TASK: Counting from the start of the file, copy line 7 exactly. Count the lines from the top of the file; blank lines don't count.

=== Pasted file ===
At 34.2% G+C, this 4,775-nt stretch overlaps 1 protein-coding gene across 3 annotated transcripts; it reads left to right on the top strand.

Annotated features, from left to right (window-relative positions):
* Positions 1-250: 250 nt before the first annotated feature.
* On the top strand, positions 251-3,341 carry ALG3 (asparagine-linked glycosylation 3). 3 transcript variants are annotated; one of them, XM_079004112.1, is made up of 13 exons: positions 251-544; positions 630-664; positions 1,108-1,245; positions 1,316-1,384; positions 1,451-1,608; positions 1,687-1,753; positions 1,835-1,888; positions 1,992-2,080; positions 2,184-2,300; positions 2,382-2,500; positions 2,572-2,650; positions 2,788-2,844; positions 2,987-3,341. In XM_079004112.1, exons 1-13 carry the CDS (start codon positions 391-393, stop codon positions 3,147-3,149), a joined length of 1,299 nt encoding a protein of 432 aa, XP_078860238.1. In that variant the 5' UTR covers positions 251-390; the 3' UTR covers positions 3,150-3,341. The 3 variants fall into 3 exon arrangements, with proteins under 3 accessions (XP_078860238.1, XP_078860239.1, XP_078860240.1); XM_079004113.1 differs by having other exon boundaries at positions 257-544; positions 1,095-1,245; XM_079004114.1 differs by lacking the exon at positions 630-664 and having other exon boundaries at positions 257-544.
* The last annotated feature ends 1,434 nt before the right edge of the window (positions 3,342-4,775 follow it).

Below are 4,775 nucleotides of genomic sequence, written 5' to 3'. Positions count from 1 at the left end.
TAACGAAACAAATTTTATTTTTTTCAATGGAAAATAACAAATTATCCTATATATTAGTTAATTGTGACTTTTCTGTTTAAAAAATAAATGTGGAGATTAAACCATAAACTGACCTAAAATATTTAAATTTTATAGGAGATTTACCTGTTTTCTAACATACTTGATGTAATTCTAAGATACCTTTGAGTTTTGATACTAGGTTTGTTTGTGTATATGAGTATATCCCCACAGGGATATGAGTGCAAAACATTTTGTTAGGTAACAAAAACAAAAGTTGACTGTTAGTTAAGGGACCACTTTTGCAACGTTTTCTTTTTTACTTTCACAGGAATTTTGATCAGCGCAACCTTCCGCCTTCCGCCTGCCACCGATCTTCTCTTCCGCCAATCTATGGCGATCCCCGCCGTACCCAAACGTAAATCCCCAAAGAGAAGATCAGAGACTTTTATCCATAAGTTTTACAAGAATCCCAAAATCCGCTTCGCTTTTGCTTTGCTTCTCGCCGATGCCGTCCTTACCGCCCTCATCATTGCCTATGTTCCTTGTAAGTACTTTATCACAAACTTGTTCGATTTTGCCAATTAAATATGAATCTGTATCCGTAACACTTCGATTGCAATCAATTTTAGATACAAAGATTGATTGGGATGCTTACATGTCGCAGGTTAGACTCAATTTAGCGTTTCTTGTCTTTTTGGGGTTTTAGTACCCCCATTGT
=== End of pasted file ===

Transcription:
TAACGAAACAAATTTTATTTTTTTCAATGGAAAATAACAAATTATCCTATATATTAGTTAATTGTGACTTTTCTGTTTAAAAAATAAATGTGGAGATTAAACCATAAACTGACCTAAAATATTTAAATTTTATAGGAGATTTACCTGTTTTCTAACATACTTGATGTAATTCTAAGATACCTTTGAGTTTTGATACTAGGTTTGTTTGTGTATATGAGTATATCCCCACAGGGATATGAGTGCAAAACATTTTGTTAGGTAACAAAAACAAAAGTTGACTGTTAGTTAAGGGACCACTTTTGCAACGTTTTCTTTTTTACTTTCACAGGAATTTTGATCAGCGCAACCTTCCGCCTTCCGCCTGCCACCGATCTTCTCTTCCGCCAATCTATGGCGATCCCCGCCGTACCCAAACGTAAATCCCCAAAGAGAAGATCAGAGACTTTTATCCATAAGTTTTACAAGAATCCCAAAATCCGCTTCGCTTTTGCTTTGCTTCTCGCCGATGCCGTCCTTACCGCCCTCATCATTGCCTATGTTCCTTGTAAGTACTTTATCACAAACTTGTTCGATTTTGCCAATTAAATATGAATCTGTATCCGTAACACTTCGATTGCAATCAATTTTAGATACAAAGATTGATTGGGATGCTTACATGTCGCAGGTTAGACTCAATTTAGCGTTTCTTGTCTTTTTGGGGTTTTAGTACCCCCATTGT